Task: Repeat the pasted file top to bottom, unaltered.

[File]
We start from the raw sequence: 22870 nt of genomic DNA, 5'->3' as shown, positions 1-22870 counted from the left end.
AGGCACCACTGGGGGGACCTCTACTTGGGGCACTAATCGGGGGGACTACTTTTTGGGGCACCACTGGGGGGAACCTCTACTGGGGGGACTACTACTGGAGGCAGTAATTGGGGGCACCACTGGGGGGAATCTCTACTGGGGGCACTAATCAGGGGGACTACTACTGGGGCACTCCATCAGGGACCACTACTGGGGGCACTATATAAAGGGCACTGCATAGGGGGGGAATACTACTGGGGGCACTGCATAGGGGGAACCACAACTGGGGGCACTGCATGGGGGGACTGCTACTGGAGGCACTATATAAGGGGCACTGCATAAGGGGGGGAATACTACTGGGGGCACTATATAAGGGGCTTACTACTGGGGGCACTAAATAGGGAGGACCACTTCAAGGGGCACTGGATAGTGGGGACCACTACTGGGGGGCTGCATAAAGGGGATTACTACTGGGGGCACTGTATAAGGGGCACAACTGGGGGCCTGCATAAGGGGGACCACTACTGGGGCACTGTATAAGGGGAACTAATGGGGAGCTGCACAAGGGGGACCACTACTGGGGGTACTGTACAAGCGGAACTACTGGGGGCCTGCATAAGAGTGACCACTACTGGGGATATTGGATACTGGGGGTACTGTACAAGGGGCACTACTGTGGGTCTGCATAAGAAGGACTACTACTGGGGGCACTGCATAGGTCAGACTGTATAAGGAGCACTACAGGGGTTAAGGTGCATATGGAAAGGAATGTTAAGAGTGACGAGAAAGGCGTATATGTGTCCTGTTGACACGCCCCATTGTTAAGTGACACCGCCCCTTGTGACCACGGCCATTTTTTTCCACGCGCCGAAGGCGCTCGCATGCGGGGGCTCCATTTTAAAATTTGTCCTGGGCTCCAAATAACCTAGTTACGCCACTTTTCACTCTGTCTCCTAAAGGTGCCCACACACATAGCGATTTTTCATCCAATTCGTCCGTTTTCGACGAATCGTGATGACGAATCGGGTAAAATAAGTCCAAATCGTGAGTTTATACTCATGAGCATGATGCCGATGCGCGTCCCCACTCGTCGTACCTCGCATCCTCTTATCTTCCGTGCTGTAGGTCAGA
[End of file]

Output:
We start from the raw sequence: 22870 nt of genomic DNA, 5'->3' as shown, positions 1-22870 counted from the left end.
AGGCACCACTGGGGGGACCTCTACTTGGGGCACTAATCGGGGGGACTACTTTTTGGGGCACCACTGGGGGGAACCTCTACTGGGGGGACTACTACTGGAGGCAGTAATTGGGGGCACCACTGGGGGGAATCTCTACTGGGGGCACTAATCAGGGGGACTACTACTGGGGCACTCCATCAGGGACCACTACTGGGGGCACTATATAAAGGGCACTGCATAGGGGGGGAATACTACTGGGGGCACTGCATAGGGGGAACCACAACTGGGGGCACTGCATGGGGGGACTGCTACTGGAGGCACTATATAAGGGGCACTGCATAAGGGGGGGAATACTACTGGGGGCACTATATAAGGGGCTTACTACTGGGGGCACTAAATAGGGAGGACCACTTCAAGGGGCACTGGATAGTGGGGACCACTACTGGGGGGCTGCATAAAGGGGATTACTACTGGGGGCACTGTATAAGGGGCACAACTGGGGGCCTGCATAAGGGGGACCACTACTGGGGCACTGTATAAGGGGAACTAATGGGGAGCTGCACAAGGGGGACCACTACTGGGGGTACTGTACAAGCGGAACTACTGGGGGCCTGCATAAGAGTGACCACTACTGGGGATATTGGATACTGGGGGTACTGTACAAGGGGCACTACTGTGGGTCTGCATAAGAAGGACTACTACTGGGGGCACTGCATAGGTCAGACTGTATAAGGAGCACTACAGGGGTTAAGGTGCATATGGAAAGGAATGTTAAGAGTGACGAGAAAGGCGTATATGTGTCCTGTTGACACGCCCCATTGTTAAGTGACACCGCCCCTTGTGACCACGGCCATTTTTTTCCACGCGCCGAAGGCGCTCGCATGCGGGGGCTCCATTTTAAAATTTGTCCTGGGCTCCAAATAACCTAGTTACGCCACTTTTCACTCTGTCTCCTAAAGGTGCCCACACACATAGCGATTTTTCATCCAATTCGTCCGTTTTCGACGAATCGTGATGACGAATCGGGTAAAATAAGTCCAAATCGTGAGTTTATACTCATGAGCATGATGCCGATGCGCGTCCCCACTCGTCGTACCTCGCATCCTCTTATCTTCCGTGCTGTAGGTCAGA